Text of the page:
There was a high production of electricity from solar and wind previous weekend (weekend of April 23-24). As expected, there was the usual cheering and celebrating of this event. One of the many was this tweet from a member of the Flemish Green party (translated from Dutch)
Still need arguments for the roll-out of renewable energy?
Electricity price briefly below zero thanks to sun and wind
He links to a newspaper article with the same title and brings forward these negative prices as a decisive argument for more solar and wind: if you weren’t convinced yet, then this surely is the argument that will.
I don’t really agree with that. Those negative prices over the last weekend are not an argument for the roll-out of solar and wind (maybe even the contrary) and it shows his poor understanding of why exactly electricity prices dipped below zero in that weekend.
As mentioned in the title, electricity prices went briefly below zero. Also the subtitle mentioned the temporary nature: electricity prices “went from extremely expensive to below zero and again to very expensive in a few hours”. Even in the case that this dip below zero would have been a good argument, its effect didn’t last very long. Prices stayed generally high, despite this capacity of solar and wind. The reason is that these negative prices are rather volatile and arise in very specific situations.
Electricity production by wind was highest in that week (except Sunday night/morning) and solar production did pretty well in that weekend (especially on Sunday). Combined with low demand, this lead to negative prices (especially on Sunday when demand was lowest).
It is therefor no coincidence that these negative prices happen in weekends. Demand is generally low during the weekend, so when there is a lot of electricity produced by solar and wind at that time, this will lead to an overproduction. The resulting situation of high supply and low demand will lower the electricity prices. The greater the difference, the lower the prices. These negative prices are not necessarily a good thing, it indicates that there is an imbalance on the grid.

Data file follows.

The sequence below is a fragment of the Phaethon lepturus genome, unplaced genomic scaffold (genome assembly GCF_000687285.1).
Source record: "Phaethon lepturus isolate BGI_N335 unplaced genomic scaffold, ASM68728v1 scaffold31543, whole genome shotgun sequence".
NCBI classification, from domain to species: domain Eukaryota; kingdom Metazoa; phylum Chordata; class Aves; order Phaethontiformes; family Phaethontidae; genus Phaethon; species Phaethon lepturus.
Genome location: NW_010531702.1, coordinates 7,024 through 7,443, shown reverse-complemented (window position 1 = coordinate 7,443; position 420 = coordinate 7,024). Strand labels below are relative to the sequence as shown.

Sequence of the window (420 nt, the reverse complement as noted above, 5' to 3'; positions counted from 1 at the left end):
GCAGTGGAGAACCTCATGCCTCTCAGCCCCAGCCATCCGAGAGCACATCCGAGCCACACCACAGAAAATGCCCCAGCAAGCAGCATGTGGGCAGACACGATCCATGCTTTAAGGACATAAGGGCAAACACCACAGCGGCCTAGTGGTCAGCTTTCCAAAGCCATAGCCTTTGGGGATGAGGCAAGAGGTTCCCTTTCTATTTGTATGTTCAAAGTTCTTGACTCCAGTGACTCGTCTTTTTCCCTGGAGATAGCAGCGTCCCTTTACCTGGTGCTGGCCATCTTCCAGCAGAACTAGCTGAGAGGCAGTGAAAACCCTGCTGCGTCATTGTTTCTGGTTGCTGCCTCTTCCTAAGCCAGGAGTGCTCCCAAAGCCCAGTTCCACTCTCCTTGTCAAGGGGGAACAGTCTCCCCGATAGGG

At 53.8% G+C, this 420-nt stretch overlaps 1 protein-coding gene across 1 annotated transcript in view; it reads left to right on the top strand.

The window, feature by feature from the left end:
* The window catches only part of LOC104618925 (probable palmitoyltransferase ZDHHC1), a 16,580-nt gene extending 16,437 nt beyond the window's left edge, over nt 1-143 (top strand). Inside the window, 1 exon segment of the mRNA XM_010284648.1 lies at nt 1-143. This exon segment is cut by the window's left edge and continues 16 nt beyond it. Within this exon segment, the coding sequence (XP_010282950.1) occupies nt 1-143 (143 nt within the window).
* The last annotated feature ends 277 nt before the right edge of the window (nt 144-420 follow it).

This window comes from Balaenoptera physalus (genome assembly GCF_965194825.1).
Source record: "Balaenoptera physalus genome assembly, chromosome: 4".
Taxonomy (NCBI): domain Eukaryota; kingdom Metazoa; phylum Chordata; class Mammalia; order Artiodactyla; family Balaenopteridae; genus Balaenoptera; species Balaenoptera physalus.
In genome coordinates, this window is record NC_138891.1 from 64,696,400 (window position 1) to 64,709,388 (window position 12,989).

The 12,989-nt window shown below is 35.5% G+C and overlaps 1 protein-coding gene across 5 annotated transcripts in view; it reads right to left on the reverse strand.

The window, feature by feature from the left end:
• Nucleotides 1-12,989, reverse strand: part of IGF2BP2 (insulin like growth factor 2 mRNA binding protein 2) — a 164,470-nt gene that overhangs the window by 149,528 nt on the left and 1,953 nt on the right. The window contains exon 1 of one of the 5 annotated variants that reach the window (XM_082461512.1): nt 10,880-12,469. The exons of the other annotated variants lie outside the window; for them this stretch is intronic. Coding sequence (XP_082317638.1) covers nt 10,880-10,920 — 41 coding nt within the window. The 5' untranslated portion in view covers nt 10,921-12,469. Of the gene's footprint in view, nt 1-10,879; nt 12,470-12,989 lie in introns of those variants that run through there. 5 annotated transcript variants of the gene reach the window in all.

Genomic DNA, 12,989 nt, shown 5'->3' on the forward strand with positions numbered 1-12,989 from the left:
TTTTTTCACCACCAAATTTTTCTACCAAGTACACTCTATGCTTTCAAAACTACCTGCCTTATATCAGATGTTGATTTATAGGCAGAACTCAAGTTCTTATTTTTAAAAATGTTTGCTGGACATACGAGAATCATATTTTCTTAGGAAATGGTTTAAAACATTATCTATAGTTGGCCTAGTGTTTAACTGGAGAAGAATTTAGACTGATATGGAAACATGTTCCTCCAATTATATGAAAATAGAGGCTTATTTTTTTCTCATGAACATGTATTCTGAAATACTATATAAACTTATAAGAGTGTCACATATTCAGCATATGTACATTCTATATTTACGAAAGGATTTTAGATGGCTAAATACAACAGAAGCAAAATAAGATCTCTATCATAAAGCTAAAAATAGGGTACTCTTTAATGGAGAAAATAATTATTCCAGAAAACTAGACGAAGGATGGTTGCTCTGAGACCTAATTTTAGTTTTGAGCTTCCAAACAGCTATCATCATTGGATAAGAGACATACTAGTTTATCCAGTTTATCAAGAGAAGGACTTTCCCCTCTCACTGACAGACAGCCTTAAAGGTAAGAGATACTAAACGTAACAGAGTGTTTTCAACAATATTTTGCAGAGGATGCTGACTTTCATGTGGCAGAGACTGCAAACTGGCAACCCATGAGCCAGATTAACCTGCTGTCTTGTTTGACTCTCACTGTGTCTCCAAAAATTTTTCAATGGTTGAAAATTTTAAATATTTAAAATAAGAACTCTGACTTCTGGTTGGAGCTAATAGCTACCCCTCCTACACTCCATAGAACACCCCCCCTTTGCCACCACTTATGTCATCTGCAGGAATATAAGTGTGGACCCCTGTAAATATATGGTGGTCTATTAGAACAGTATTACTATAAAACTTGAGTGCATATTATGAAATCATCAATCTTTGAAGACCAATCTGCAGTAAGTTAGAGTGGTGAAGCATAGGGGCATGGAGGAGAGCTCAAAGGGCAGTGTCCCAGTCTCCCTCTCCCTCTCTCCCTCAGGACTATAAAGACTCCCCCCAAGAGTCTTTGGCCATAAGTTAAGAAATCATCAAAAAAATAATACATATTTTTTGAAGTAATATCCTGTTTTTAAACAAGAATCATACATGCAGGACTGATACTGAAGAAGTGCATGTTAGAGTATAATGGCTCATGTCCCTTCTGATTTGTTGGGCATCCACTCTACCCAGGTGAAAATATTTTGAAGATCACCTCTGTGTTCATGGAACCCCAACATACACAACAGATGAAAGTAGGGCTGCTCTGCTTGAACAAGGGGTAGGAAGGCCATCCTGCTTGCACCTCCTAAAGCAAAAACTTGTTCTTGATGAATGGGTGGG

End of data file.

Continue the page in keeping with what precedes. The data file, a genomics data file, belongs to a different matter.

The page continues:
Another detail that he seem to be missing is what those prices are exactly and who benefits from them. The prices that went negative in that weekend are spot prices, not the household prices. Although his tweet suggests that solar and wind are the answer to the current high electricity prices, it is the energy-intensive industry (buying their electricity directly from the market) that will benefit from these negative prices. The electricity price for the households (his target audience) are still very high, despite the negative spot prices.
This is not the first time that spot prices go below zero in a weekend and in the last years a lot of newspaper articles explained what it is and why it is not necessarily good news, so I am puzzled why the members of the green party keep flogging this dead horse…
via Trust, yet verify
May 1, 2022 at 06:45PM